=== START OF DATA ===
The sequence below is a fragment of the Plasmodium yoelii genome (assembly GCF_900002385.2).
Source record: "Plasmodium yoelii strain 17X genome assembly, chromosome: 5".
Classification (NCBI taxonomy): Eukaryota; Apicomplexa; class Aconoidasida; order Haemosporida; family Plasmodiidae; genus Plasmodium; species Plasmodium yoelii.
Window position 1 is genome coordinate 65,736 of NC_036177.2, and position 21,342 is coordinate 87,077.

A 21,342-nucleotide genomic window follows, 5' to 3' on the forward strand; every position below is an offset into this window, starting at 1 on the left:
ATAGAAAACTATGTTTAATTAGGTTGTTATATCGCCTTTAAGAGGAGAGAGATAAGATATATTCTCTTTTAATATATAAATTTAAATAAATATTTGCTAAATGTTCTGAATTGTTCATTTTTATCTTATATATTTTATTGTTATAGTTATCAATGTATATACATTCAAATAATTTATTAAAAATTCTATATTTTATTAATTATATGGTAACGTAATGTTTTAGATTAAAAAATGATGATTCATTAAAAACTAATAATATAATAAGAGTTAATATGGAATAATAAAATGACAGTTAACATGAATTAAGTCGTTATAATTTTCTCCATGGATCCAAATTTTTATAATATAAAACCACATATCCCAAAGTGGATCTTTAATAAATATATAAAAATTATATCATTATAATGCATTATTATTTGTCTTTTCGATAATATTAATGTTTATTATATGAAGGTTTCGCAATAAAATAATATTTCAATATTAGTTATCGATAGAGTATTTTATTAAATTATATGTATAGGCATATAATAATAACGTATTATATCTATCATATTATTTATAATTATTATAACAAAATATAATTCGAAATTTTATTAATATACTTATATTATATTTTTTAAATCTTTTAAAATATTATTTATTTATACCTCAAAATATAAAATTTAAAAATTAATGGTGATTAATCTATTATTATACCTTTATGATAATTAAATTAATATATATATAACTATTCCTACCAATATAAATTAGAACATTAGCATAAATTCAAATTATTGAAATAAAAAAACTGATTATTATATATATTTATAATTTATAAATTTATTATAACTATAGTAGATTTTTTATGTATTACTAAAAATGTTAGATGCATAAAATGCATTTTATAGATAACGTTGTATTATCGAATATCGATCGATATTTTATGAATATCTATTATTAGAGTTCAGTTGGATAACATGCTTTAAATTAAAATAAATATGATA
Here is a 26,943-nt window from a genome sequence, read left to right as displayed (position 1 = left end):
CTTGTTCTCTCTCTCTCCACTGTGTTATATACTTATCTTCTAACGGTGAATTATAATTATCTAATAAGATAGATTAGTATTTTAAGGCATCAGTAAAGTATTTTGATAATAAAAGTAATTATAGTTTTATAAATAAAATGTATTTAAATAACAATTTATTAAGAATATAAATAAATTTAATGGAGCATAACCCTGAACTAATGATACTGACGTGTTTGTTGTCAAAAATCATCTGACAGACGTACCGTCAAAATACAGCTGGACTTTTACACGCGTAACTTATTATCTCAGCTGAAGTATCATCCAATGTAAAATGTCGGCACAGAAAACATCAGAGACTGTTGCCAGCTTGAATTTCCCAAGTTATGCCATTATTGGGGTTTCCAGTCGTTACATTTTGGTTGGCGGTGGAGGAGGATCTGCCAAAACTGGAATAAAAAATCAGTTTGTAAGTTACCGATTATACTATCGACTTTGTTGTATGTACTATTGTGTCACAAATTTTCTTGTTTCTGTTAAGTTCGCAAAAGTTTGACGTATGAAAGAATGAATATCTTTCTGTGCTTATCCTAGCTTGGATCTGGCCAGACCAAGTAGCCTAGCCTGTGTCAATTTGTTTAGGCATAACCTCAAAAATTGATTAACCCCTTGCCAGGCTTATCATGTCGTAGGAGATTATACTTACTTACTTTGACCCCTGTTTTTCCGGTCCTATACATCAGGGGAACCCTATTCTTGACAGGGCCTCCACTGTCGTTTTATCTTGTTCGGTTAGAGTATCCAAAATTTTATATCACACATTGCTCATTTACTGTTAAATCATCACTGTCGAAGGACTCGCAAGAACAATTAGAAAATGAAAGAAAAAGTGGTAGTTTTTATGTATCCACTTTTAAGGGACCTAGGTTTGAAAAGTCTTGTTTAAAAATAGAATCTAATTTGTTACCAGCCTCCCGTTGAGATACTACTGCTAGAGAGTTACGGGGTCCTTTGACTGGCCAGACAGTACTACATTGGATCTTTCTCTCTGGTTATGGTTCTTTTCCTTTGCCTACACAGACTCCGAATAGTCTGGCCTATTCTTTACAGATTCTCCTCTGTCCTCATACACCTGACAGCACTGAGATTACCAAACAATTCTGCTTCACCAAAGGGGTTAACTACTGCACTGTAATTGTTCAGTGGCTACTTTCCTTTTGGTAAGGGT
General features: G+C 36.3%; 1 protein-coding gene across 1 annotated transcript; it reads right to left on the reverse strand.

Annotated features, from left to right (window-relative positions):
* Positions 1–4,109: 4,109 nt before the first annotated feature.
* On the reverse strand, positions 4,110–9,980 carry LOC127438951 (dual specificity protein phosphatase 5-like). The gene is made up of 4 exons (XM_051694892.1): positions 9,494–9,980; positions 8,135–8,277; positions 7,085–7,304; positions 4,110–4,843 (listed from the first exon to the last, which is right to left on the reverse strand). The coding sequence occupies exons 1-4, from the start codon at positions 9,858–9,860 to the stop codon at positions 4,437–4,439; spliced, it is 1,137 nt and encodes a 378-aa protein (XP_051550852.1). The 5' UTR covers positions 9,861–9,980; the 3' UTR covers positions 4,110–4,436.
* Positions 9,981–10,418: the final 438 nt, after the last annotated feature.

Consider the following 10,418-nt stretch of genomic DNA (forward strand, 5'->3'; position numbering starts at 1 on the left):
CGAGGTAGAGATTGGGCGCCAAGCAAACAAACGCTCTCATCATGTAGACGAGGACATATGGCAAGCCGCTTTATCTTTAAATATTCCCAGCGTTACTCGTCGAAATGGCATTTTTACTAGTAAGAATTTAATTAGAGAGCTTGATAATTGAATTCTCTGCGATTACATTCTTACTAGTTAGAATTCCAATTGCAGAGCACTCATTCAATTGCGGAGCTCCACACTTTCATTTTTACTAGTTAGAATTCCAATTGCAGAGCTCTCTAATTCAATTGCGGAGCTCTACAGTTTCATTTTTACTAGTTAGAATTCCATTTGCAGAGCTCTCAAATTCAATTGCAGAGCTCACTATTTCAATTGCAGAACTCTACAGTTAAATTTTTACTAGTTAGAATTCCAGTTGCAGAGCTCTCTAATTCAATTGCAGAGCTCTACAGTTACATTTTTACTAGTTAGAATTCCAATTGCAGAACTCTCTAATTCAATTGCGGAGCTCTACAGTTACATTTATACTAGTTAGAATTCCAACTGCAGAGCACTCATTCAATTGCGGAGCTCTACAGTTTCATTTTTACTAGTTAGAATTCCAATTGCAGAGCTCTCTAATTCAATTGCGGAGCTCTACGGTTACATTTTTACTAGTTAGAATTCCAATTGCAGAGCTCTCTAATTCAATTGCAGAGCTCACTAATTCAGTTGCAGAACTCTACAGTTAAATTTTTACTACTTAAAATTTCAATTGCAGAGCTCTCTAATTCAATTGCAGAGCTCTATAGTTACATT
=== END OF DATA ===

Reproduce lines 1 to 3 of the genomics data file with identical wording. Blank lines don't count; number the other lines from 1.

The sequence below is a fragment of the Plasmodium yoelii genome (assembly GCF_900002385.2).
Source record: "Plasmodium yoelii strain 17X genome assembly, chromosome: 5".
Classification (NCBI taxonomy): Eukaryota; Apicomplexa; class Aconoidasida; order Haemosporida; family Plasmodiidae; genus Plasmodium; species Plasmodium yoelii.